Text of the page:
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Patient Educ Couns. 2014 Oct;97(1):3-9. doi: 10.1016/j.pec.2014.05.025. Epub 2014 Jun 12.

End-of-life expectations and experiences among nursing home patients and their relatives--a synthesis of qualitative studies.

Author information

1
Research Unit for General Practice, Uni Health Research, Bergen, Norway; Department of Global Public Health and Primary Care, University of Bergen, Bergen, Norway. Electronic address: anettfos@online.no.
2
Department of Pulmonary Disease, Haukeland University Hospital, Bergen, Norway.
3
Research Unit for General Practice, Uni Health Research, Bergen, Norway; Department of Global Public Health and Primary Care, University of Bergen, Bergen, Norway.
4
Research Unit for General Practice, Uni Health Research, Bergen, Norway; Department of Global Public Health and Primary Care, University of Bergen, Bergen, Norway; Research Unit for General Practice, Copenhagen, Denmark.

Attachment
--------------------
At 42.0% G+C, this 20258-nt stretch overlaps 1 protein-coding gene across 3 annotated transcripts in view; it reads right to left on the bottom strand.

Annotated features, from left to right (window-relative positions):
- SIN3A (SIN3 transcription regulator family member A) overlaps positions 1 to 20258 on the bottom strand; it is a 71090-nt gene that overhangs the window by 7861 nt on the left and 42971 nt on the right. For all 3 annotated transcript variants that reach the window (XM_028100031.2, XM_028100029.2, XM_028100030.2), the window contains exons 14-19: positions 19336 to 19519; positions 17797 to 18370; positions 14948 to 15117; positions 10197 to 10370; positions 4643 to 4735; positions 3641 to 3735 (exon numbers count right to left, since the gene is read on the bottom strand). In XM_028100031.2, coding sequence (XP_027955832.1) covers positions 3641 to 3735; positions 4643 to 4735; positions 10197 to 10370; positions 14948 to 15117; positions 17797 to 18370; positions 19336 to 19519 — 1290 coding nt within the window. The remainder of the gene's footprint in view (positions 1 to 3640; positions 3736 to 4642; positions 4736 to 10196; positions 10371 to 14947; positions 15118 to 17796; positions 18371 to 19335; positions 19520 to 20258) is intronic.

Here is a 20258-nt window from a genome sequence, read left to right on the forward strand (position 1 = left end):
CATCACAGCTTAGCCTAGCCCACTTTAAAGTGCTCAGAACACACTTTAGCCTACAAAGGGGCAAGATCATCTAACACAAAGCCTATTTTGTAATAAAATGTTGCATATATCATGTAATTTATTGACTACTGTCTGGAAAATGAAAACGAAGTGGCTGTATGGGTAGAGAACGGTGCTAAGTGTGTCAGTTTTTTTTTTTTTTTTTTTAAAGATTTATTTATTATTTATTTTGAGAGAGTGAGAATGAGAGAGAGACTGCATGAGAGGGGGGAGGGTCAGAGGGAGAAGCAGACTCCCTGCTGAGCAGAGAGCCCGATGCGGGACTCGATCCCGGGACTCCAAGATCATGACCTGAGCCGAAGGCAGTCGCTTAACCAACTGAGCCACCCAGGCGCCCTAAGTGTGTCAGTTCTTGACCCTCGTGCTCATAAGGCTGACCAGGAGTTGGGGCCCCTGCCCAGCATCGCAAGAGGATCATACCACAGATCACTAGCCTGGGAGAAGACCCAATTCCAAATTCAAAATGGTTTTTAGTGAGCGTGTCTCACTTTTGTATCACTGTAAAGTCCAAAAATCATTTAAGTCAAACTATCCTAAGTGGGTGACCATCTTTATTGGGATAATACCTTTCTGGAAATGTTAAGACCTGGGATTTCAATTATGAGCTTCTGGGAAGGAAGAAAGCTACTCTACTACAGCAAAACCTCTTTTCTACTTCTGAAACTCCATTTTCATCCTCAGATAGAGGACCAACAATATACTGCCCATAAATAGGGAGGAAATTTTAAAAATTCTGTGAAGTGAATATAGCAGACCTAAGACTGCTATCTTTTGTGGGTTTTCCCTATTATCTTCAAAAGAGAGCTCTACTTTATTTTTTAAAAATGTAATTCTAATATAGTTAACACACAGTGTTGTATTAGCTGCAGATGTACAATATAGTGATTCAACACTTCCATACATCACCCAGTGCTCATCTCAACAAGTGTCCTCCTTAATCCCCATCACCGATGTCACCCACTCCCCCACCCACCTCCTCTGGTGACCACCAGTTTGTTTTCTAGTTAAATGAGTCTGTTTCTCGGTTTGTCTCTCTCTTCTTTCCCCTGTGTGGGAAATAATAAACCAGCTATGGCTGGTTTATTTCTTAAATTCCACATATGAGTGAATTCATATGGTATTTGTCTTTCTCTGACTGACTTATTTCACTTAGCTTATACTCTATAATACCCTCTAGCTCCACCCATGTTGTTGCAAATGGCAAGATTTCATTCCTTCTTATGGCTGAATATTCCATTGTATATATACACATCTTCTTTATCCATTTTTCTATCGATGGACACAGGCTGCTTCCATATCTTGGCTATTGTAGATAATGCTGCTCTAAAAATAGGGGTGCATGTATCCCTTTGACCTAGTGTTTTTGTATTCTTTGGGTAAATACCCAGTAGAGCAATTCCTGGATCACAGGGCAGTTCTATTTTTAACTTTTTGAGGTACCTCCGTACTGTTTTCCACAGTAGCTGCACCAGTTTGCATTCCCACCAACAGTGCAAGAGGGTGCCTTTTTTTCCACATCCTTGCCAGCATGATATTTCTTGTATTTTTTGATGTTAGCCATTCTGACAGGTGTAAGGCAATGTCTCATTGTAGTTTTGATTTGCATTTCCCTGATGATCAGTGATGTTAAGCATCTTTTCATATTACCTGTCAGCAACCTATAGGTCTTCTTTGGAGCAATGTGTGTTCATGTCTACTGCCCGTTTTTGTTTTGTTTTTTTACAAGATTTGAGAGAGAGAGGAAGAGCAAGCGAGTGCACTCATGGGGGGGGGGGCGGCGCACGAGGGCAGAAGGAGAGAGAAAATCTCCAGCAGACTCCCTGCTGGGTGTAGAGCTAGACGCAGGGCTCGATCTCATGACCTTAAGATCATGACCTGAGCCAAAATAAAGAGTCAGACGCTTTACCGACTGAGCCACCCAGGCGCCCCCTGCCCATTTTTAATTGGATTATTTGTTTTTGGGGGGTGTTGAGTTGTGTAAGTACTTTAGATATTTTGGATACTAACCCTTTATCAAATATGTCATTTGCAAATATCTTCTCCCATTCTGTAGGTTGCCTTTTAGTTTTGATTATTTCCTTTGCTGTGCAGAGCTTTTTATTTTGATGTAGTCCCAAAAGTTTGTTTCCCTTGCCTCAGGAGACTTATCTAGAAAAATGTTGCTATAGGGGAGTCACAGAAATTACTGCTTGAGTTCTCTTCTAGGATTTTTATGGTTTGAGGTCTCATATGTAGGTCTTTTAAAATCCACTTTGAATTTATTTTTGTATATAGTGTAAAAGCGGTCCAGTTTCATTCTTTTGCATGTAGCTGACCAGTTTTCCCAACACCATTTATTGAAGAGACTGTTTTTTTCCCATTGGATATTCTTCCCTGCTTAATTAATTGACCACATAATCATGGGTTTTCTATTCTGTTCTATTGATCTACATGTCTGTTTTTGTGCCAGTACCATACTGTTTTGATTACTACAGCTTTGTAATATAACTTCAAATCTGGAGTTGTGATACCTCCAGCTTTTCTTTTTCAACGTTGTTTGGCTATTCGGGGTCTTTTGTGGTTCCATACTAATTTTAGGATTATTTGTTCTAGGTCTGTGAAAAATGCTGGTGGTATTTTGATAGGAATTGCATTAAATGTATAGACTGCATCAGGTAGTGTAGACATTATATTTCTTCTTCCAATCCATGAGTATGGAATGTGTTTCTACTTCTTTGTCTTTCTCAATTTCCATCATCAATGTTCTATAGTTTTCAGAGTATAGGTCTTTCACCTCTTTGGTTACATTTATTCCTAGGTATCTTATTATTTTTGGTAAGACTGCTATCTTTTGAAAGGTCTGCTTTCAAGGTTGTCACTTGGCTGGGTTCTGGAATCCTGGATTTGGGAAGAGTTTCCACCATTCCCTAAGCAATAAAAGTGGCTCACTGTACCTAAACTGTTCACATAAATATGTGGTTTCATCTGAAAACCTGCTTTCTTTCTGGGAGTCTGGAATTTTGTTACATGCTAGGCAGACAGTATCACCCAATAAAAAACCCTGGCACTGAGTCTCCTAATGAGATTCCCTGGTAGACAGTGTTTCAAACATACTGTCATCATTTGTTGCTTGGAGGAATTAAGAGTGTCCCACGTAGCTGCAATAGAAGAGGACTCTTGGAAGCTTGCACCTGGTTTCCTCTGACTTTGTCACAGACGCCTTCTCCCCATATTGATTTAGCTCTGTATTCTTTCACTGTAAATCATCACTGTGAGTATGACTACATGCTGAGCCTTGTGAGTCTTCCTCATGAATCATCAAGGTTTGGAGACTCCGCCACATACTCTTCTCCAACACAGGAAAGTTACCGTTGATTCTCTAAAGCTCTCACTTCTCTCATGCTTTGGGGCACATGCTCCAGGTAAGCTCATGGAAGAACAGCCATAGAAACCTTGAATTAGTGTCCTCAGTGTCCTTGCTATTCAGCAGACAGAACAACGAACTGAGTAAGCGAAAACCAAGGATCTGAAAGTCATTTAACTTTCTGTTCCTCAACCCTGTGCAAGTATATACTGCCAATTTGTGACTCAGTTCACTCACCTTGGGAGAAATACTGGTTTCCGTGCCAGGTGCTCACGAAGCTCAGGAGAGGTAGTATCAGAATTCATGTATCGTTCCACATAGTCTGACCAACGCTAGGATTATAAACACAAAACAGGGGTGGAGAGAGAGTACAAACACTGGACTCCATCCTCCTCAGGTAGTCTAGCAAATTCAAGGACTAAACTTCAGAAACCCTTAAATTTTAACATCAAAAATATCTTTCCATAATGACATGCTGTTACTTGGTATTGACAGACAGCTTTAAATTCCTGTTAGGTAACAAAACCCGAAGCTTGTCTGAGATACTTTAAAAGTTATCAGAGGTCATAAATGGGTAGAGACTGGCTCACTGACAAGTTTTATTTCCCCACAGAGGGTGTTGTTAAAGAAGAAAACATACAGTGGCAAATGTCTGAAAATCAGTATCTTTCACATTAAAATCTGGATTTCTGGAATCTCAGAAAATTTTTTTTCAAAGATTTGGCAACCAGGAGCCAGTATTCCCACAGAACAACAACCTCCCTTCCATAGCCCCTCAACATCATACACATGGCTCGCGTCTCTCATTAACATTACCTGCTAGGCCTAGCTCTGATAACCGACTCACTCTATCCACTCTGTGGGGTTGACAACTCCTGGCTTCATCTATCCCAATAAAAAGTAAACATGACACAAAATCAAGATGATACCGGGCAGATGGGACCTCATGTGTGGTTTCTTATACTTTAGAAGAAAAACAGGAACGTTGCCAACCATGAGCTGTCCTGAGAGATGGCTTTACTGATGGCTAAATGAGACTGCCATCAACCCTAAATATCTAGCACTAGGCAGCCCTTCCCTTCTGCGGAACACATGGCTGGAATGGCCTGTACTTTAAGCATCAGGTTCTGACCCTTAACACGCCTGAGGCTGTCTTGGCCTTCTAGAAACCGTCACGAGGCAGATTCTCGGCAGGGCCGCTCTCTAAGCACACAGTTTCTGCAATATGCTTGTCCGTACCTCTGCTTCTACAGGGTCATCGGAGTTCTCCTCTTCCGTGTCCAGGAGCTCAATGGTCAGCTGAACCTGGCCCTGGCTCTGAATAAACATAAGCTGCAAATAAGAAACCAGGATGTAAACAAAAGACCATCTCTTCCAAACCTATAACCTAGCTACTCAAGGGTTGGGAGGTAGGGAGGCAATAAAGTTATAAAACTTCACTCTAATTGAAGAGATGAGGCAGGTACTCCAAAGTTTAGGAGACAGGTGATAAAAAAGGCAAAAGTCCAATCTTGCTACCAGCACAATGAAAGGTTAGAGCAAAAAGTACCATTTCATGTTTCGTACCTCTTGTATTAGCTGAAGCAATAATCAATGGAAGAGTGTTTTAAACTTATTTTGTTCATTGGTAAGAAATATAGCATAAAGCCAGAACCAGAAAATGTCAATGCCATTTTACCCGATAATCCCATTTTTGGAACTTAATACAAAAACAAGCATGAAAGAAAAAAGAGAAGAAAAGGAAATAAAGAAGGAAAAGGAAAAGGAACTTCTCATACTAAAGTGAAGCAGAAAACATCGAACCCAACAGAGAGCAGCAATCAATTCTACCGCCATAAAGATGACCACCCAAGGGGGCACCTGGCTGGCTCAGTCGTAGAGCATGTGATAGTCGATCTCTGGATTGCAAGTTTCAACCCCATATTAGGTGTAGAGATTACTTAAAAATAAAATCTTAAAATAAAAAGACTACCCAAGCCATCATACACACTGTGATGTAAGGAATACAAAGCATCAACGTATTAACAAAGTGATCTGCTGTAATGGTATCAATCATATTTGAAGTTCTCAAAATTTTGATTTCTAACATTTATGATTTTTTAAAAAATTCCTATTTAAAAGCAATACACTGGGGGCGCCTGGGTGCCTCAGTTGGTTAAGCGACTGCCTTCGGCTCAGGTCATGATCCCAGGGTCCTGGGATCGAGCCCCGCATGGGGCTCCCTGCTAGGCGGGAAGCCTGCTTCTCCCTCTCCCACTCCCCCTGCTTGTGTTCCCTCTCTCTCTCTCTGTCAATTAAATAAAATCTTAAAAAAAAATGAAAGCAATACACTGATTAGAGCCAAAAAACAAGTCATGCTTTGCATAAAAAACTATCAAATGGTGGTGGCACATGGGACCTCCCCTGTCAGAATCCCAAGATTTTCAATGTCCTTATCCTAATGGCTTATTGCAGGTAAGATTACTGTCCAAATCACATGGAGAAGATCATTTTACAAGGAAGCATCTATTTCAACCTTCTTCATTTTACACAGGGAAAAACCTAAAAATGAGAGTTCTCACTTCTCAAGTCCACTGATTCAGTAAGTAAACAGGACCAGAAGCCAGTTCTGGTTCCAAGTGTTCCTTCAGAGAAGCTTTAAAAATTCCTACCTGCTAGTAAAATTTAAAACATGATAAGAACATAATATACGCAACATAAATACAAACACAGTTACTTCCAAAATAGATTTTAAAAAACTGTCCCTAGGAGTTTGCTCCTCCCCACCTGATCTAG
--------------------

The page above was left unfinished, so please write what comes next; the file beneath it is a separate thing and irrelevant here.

Abstract

OBJECTIVE:

Synthesize research about patients' and relatives' expectations and experiences on how doctors can improve end-of-life care in nursing homes.

METHODS:

We systematically searched qualitative studies in English in seven databases (Medline, Embase, PsycINFO, CINAHL, Ageline, Cochrane Systematic Reviews and Cochrane Trials). We included 14 publications in the analysis with meta-ethnography.

RESULTS:

Patients and families emphasized the importance of health personnel anticipating illness trajectories and recognizing the information and palliation needed. Family members who became proxy decision-makers reported uncertainty and distress when guidance from health personnel was lacking. They worried about staff shortage and emphasized doctor availability. Relatives and health personnel seldom recognized patients' ability to consent, and patients' preferences were not always recognized.

CONCLUSION:

Nursing home patients and their relatives wanted doctors more involved in end-of-life care. They expected doctors to acknowledge their preferences and provide guidance and symptom relief.

PRACTICE IMPLICATIONS:

High-quality end-of-life care in nursing homes relies on organization, funding and skilled staff, including available doctors who are able to recognize illness trajectories and perform individualized Advance Care Planning.

KEYWORDS:

Attitude to death; Doctor–patient relations; Family; Meta-analysis; Nursing homes; Patient preference; Qualitative research; Terminal care

PMID:
24976628
DOI:
10.1016/j.pec.2014.05.025
[Indexed for MEDLINE]

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